Former Maple Leaf to run NYC marathon

Former Toronto Maple Leaf Nick Kypreos is running the New York City Marathon on Nov. 4.

Former Toronto Maple Leaf left-winger Nick Kypreos is trading in his skates for a pair of running shoes as he gears up to run the ING New York City Marathon on Nov. 4.

Kypreos, who won a Stanley Cup when he played for the New York Rangers, is now a well-known hockey analyst on Sportsnet. It’s his first real foray into running since his days of doing two-mile runs during training camp.

“I haven’t done it in 15 years, so it’s been interesting,” he says. “Tough. Exciting. Tiresome. But I’m glad I committed to it.”

The 46-year-old Kypreos isn’t the first former hockey pro to toe the start line of the historic race that runs through all five boroughs.

“Nick is actually following in the footsteps of several of his illustrious teammates from the 1994 Stanley Cup team,” says Richard Finn, director of media relations and official spokesperson for race organizer New York Road Runners.

In 2011, former New York Ranger captain Mark Messier tackled the race, finishing it in 4:14:27. In 2007, goalie Mike Richter ran it in 3:54:34, and in 2006, Adam Graves ran it in 4:27:32.

“If Nick’s still competitive, as we hear he is, he’s got a couple of targets to shoot for and maybe a friendly rivalry with his former teammates,” Finn says.

Why did Kypreos choose NYC for his first marathon? “It’s where I had the most success as a hockey player,” he says. “We won a championship there, and as a New York Ranger, I certainly go back there with a ton of pride from our ’94 cup. And some of my teammates have run that race before, so I got inspired from that.”

New York’s attraction

The excitement of the Big Apple was also a draw.

“From theatre to sports, they say there’s no bigger stage than New York City. That alone was reason enough. If you’re going to do a marathon, you’re going to do New York,” he says. “It was an opportunity I could not pass up.”

Finn certainly agrees.

“There’s no city in the world like it. The diversity, the excitement… just the buzz you get walking through New York, let alone running through the streets of New York, over its bridges, through its parks,” Finn says. “We like to say, on marathon day, New York rolls out the red carpet. It runs 26.2 miles through the city streets, over its five bridges, through its parks, and it’s lined with 2.5 million spectators who treat every one of the 47,000 participants like a champion.”

Still, going from hockey to marathon running is bound to push anyone out of his comfort zone. That’s certainly true for Kypreos, who confesses he used to hate running during his hockey training camp days.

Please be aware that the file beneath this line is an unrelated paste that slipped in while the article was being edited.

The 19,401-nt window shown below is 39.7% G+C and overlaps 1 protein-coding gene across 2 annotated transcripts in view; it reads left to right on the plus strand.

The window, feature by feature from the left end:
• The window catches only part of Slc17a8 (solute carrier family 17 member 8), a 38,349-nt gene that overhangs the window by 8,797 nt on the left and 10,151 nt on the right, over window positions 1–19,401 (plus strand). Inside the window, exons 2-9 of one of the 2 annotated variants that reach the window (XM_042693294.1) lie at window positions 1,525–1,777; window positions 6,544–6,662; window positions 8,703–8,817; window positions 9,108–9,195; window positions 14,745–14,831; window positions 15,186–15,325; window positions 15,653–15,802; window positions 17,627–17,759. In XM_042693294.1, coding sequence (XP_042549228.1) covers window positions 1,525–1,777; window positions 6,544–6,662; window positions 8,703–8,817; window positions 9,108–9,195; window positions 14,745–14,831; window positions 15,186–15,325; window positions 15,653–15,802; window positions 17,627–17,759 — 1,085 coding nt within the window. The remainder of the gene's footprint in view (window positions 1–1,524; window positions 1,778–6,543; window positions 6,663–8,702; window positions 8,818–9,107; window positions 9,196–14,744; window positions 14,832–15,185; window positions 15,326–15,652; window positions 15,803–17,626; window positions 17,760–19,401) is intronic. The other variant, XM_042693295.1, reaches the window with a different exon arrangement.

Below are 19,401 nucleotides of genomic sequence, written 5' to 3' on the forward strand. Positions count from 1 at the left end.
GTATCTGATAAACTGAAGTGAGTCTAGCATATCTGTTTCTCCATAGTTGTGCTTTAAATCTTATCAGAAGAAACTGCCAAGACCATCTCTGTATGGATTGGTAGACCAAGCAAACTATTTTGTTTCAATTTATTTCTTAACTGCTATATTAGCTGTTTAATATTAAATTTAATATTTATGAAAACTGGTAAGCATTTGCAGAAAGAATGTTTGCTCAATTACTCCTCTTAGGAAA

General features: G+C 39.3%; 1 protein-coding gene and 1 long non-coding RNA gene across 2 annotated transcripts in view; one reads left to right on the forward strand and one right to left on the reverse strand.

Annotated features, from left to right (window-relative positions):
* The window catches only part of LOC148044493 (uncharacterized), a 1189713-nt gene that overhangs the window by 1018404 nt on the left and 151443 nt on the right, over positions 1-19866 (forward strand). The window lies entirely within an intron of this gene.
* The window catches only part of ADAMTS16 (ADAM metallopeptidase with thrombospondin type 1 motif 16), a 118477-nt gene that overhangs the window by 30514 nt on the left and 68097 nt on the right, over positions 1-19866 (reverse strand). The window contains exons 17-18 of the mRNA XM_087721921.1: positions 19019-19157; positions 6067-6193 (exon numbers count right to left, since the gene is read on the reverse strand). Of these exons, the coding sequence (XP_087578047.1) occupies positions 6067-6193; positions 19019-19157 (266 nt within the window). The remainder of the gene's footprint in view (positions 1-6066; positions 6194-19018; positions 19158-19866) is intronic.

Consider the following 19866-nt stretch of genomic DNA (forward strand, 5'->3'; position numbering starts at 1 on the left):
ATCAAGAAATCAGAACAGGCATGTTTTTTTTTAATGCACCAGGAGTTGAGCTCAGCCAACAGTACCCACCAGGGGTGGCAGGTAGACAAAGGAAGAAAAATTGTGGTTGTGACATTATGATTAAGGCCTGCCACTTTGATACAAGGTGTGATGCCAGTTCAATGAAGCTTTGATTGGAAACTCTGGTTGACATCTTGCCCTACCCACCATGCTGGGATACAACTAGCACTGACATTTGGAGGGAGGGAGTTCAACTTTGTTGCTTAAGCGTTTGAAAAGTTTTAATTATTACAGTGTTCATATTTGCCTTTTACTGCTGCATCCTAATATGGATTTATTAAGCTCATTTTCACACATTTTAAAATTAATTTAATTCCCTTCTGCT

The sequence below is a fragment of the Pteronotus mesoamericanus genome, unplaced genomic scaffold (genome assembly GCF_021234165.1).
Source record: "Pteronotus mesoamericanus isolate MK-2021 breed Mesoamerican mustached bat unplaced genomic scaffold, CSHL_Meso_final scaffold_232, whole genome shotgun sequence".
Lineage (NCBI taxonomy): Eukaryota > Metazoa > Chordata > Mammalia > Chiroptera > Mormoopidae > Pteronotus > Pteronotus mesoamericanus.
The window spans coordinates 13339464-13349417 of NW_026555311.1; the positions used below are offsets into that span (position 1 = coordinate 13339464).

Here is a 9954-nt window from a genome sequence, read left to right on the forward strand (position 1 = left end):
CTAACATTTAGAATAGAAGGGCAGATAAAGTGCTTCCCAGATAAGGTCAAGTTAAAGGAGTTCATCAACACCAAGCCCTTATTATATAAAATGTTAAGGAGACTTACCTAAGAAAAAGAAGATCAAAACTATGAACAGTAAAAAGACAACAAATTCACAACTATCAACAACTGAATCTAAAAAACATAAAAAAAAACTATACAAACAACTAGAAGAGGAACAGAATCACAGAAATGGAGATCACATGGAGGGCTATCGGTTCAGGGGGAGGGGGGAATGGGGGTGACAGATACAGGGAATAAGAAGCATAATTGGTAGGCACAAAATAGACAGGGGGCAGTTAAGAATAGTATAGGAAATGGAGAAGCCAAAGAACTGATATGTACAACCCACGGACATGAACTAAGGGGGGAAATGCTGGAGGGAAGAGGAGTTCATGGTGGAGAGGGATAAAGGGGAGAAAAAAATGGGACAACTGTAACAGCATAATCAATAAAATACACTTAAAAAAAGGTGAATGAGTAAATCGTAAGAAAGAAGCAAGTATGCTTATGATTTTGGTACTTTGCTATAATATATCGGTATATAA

“I hated it!” he says. “You know how your mom always told you never to say the word hate? Well, I hated running. I found it hard labour. There are some people who can run easy, just like there are some guys who skate effortlessly, but for me, [running has] always been hard labour.”

Absolute Endurance helping out

But Kypreos is learning to love the sport. As he trains, he says running gets easier all the time. Kypreos is training with Toronto’s Absolute Endurance, and his plan has him running at least five days a week, including hill workouts, tempo runs and speed sessions. He’s also doing some core and strength training to get him ready for the race.

“You’ve got to train properly, you’ve got to eat properly, and there are certain running techniques that can alleviate the pressure off your back and your calves,” he says. “They teach you how to run.”

And while the marathon can be unpredictable, Kypreos is confident he can meet the challenge. His immediate goal is to cross the finish line, but he thinks he may be able to set a time goal when it gets a bit closer to the race.

“The magic word is finish,” he says. “When my training is done and I have some idea through my coach on pace or tempo, I’ll have some sort of goal… I’m a competitor. I’ve been a competitor my whole life. I’ve done it as a hockey player; I’ve competed in broadcasting. I’m going to go out there and I’m going to want to run it as well as I can.”

And, if all else fails, he can always fall back on a few of the skills he learned in hockey. “Between now and then, I’m hoping I can get to one or two of the organizers and get them to add a little full contact,” he jokes. “Take out a couple of Kenyans at the front.”

Canadians who want to catch Kypreos in his first race will be able to do so on Sportsnet, as the network has signed an exclusive deal with the race organizers to broadcast the event in Canada.